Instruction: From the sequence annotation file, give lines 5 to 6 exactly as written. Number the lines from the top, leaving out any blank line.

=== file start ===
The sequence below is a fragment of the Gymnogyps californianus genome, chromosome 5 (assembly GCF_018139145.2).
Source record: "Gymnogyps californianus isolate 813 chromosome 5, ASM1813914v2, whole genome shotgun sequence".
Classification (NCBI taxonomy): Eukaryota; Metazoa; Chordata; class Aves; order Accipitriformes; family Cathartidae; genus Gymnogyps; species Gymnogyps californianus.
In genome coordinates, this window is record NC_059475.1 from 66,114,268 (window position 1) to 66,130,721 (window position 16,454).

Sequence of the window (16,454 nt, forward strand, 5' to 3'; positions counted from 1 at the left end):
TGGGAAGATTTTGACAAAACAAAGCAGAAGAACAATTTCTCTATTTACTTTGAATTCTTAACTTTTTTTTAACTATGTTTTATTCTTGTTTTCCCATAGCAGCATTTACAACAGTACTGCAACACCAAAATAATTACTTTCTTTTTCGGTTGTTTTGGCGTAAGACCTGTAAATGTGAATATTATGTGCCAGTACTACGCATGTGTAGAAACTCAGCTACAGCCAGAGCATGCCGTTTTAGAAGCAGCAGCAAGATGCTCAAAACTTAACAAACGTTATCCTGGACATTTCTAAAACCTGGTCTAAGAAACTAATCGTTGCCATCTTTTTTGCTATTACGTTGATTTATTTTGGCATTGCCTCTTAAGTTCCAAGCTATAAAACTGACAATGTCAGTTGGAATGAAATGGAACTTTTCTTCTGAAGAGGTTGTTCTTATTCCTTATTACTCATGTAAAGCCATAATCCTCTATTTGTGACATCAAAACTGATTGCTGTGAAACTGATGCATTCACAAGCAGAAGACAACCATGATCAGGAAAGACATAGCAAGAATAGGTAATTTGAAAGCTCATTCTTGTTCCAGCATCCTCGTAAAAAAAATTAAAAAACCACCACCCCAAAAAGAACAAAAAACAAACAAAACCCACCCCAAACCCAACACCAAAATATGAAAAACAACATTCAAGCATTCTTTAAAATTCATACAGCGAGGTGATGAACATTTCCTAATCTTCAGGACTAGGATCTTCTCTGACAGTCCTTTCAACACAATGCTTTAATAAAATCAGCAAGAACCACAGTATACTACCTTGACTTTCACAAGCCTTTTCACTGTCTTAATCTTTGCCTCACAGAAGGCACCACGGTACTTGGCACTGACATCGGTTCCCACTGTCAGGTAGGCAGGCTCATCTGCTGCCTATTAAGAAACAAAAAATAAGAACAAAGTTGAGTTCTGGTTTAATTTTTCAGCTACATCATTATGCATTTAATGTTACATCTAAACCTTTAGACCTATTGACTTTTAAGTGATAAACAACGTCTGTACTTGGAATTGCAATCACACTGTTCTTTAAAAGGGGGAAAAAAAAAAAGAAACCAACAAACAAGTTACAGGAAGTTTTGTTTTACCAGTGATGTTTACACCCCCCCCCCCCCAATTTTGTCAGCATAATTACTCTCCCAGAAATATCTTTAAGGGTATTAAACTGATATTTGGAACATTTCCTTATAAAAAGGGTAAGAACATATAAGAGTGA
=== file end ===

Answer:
Sequence of the window (16,454 nt, forward strand, 5' to 3'; positions counted from 1 at the left end):
TGGGAAGATTTTGACAAAACAAAGCAGAAGAACAATTTCTCTATTTACTTTGAATTCTTAACTTTTTTTTAACTATGTTTTATTCTTGTTTTCCCATAGCAGCATTTACAACAGTACTGCAACACCAAAATAATTACTTTCTTTTTCGGTTGTTTTGGCGTAAGACCTGTAAATGTGAATATTATGTGCCAGTACTACGCATGTGTAGAAACTCAGCTACAGCCAGAGCATGCCGTTTTAGAAGCAGCAGCAAGATGCTCAAAACTTAACAAACGTTATCCTGGACATTTCTAAAACCTGGTCTAAGAAACTAATCGTTGCCATCTTTTTTGCTATTACGTTGATTTATTTTGGCATTGCCTCTTAAGTTCCAAGCTATAAAACTGACAATGTCAGTTGGAATGAAATGGAACTTTTCTTCTGAAGAGGTTGTTCTTATTCCTTATTACTCATGTAAAGCCATAATCCTCTATTTGTGACATCAAAACTGATTGCTGTGAAACTGATGCATTCACAAGCAGAAGACAACCATGATCAGGAAAGACATAGCAAGAATAGGTAATTTGAAAGCTCATTCTTGTTCCAGCATCCTCGTAAAAAAAATTAAAAAACCACCACCCCAAAAAGAACAAAAAACAAACAAAACCCACCCCAAACCCAACACCAAAATATGAAAAACAACATTCAAGCATTCTTTAAAATTCATACAGCGAGGTGATGAACATTTCCTAATCTTCAGGACTAGGATCTTCTCTGACAGTCCTTTCAACACAATGCTTTAATAAAATCAGCAAGAACCACAGTATACTACCTTGACTTTCACAAGCCTTTTCACTGTCTTAATCTTTGCCTCACAGAAGGCACCACGGTACTTGGCACTGACATCGGTTCCCACTGTCAGGTAGGCAGGCTCATCTGCTGCCTATTAAGAAACAAAAAATAAGAACAAAGTTGAGTTCTGGTTTAATTTTTCAGCTACATCATTATGCATTTAATGTTACATCTAAACCTTTAGACCTATTGACTTTTAAGTGATAAACAACGTCTGTACTTGGAATTGCAATCACACTGTTCTTTAAAAGGGGGAAAAAAAAAAAGAAACCAACAAACAAGTTACAGGAAGTTTTGTTTTACCAGTGATGTTTACACCCCCCCCCCCCCAATTTTGTCAGCATAATTACTCTCCCAGAAATATCTTTAAGGGTATTAAACTGATATTTGGAACATTTCCTTATAAAAAGGGTAAGAACATATAAGAGTGA